Copenhagen Fashion Summit: Sustainability has a leadership problem, not a technology one

David Roberts of Singularity University at the Copenhagen Fashion Summit

David Roberts of Singularity University at the Copenhagen Fashion Summit

“Having technology, and having leadership that adopts it, are two very different things,” David Roberts, thought leader and distinguished faculty member at Singular University, said at the Copenhagen Fashion Summit in Denmark this week.

Keynoting the second day of an event dedicated to sustainability, he urged the audience to recognize just how much innovation is out there – from new materials to recycling tech. “This isn’t a technology problem, it’s a leadership one,” he explained.

Arguably, there is still big work to get such tech to the sort of scale the industry needs, but the wider challenge of uptake in order to make that possible as well as viable, is key.

Roberts pushed for the leaders in the room to therefore be the ones that stand up and try to make a difference – or to kickstart the industry into doing so. He referenced a quote from Robert F. Kennedy to illustrate it: “Each time a person stands up for an ideal, or acts to improve the lot of others, or strikes out against injustice, they send forth a tiny ripple of hope, and crossing each other from a million different centers of energy and daring, those ripples build a wave that can sweep down the mightiest walls of oppression and resistance.”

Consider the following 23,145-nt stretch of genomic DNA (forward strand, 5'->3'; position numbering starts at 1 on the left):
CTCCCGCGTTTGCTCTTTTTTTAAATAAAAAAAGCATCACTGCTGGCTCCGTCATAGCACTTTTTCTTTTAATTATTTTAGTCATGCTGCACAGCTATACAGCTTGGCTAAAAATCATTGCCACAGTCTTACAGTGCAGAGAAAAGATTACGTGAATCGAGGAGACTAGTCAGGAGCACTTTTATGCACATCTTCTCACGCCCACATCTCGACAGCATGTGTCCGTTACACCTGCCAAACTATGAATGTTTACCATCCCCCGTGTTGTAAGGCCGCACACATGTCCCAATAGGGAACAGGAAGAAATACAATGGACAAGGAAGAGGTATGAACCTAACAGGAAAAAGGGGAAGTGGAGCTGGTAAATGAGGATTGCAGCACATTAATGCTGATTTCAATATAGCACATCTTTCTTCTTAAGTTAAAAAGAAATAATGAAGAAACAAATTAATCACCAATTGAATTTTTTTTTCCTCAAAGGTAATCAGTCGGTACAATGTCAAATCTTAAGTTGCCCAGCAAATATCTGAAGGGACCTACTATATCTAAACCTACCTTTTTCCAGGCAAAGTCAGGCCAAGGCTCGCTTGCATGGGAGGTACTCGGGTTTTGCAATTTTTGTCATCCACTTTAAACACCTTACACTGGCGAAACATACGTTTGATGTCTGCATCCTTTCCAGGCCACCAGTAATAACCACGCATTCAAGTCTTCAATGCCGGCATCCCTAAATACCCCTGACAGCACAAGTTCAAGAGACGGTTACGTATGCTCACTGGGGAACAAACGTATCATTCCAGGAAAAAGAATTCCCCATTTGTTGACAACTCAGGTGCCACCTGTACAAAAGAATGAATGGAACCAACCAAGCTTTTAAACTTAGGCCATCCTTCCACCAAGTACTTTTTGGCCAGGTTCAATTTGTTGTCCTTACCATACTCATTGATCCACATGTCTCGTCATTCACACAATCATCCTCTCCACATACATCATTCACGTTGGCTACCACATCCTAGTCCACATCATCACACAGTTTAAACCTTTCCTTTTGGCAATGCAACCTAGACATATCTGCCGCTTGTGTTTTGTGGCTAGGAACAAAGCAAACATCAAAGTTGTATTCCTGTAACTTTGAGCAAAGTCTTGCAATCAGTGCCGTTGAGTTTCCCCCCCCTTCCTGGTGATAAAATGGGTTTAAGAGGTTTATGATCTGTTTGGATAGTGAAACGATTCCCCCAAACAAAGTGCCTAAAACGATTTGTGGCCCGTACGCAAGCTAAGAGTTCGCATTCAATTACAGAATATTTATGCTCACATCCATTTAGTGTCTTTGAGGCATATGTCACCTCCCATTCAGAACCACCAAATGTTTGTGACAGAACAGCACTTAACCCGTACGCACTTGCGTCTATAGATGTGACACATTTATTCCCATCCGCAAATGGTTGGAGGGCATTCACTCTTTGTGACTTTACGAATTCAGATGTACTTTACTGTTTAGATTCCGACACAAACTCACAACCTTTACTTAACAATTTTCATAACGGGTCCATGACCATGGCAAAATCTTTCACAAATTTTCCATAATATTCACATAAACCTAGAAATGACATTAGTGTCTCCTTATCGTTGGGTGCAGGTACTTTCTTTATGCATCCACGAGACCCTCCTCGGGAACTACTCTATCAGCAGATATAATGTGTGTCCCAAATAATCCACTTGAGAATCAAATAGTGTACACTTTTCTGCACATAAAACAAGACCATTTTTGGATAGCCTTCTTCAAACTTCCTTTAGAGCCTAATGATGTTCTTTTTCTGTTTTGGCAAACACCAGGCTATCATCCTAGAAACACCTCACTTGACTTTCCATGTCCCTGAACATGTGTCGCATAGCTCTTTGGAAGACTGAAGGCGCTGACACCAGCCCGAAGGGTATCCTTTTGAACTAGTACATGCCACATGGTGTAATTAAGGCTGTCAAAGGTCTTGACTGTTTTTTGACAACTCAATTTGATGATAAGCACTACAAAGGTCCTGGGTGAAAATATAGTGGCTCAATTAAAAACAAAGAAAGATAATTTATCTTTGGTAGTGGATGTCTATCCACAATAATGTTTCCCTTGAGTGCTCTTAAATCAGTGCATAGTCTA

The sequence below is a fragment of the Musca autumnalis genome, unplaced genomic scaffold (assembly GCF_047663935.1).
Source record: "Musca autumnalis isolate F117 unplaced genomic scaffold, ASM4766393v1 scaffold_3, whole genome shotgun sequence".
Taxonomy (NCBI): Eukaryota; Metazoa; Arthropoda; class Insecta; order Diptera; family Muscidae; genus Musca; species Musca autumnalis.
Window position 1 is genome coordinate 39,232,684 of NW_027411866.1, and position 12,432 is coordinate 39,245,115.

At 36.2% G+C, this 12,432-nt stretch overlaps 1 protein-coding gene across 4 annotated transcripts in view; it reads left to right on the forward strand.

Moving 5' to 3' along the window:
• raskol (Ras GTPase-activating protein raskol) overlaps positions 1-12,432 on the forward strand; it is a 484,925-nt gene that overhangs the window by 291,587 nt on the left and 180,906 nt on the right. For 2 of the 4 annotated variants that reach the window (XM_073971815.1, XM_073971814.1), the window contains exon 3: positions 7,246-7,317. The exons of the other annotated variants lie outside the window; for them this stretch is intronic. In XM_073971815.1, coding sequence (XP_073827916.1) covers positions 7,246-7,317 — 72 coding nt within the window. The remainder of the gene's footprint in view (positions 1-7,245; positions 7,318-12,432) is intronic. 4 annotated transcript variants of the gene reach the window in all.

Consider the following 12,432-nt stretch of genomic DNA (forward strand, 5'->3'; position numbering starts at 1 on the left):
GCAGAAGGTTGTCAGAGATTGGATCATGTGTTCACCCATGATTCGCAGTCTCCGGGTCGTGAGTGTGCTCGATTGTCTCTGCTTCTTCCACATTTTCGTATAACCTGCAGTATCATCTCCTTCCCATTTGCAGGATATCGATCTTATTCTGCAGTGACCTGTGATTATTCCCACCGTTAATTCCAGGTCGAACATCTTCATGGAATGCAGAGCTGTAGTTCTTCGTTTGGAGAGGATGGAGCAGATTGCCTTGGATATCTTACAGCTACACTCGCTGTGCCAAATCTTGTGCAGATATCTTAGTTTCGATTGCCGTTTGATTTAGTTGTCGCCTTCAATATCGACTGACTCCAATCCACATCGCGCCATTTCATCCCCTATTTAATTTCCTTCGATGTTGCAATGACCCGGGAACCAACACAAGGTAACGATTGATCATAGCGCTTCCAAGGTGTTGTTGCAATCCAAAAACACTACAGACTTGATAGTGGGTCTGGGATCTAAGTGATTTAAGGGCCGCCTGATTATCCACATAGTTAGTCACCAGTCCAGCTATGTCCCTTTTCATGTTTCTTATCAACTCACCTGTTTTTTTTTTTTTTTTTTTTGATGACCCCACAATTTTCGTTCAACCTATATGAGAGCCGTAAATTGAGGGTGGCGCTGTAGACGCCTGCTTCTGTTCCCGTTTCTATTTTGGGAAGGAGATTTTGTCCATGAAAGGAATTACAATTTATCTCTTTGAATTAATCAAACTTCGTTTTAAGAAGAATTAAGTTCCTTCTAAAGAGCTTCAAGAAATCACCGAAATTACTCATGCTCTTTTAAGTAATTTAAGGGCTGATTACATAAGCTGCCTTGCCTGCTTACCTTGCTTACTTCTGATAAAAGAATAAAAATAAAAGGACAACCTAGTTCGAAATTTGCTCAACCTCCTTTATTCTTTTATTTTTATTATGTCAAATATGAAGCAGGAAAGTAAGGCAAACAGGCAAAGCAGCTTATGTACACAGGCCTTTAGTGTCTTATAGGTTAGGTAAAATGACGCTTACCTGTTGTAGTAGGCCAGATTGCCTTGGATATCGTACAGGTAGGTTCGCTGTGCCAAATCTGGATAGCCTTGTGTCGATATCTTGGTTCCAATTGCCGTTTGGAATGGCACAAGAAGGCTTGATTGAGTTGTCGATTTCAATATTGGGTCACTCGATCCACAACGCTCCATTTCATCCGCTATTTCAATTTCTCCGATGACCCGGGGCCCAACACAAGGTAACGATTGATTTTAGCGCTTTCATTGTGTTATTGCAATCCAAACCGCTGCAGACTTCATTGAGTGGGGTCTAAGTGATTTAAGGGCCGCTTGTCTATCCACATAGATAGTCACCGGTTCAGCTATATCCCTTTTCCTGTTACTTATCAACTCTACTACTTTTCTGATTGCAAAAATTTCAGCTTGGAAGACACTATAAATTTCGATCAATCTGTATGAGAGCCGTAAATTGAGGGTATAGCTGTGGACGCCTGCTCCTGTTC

The notion of the summit is indeed to inspire those sort of ripples to start taking place from individual sources, but this year’s underlying theme was also about collaboration. Speakers from Dame Ellen MacArthur to Eric Sprunk, COO of Nike, pushed for the industry to truly start working together.

“When it comes to igniting sustainable innovation, we believe in the power of collaboration. To design the future, we must do it together,” said Sprunk.

Complementing that notion is the CEO Agenda, a recently published list of seven priorities from the Global Fashion Agenda, the organization behind the summit.

Three of those priorities – supply chain traceability, efficient use of water, energy and chemicals, and respectful and secure work environments, can be implemented right away, Morten Lehmann, CSO of the Global Fashion Agenda, said on stage. But the other four – sustainable material mix, closed loop fashion system, promotion of better wage systems and the fourth industrial revolution – are focused more on the future. “They are transformational. You need to be aware of them, but no company can act on these alone. It needs to be the industry together.”

Added Sprunk: “This event is a catalyst for action for all of us. No single person, company or government will be able to do it alone… Just as in the design process, the best ideas come from a mash up of perspectives, talents and capabilities.”

MacArthur further pushed for regulation to drive this forward: “Regulation is important, but a common vision for that regulation is critical. We need collaboration around a vision so that everyone is working in the same direction, and only through that will this be possible.”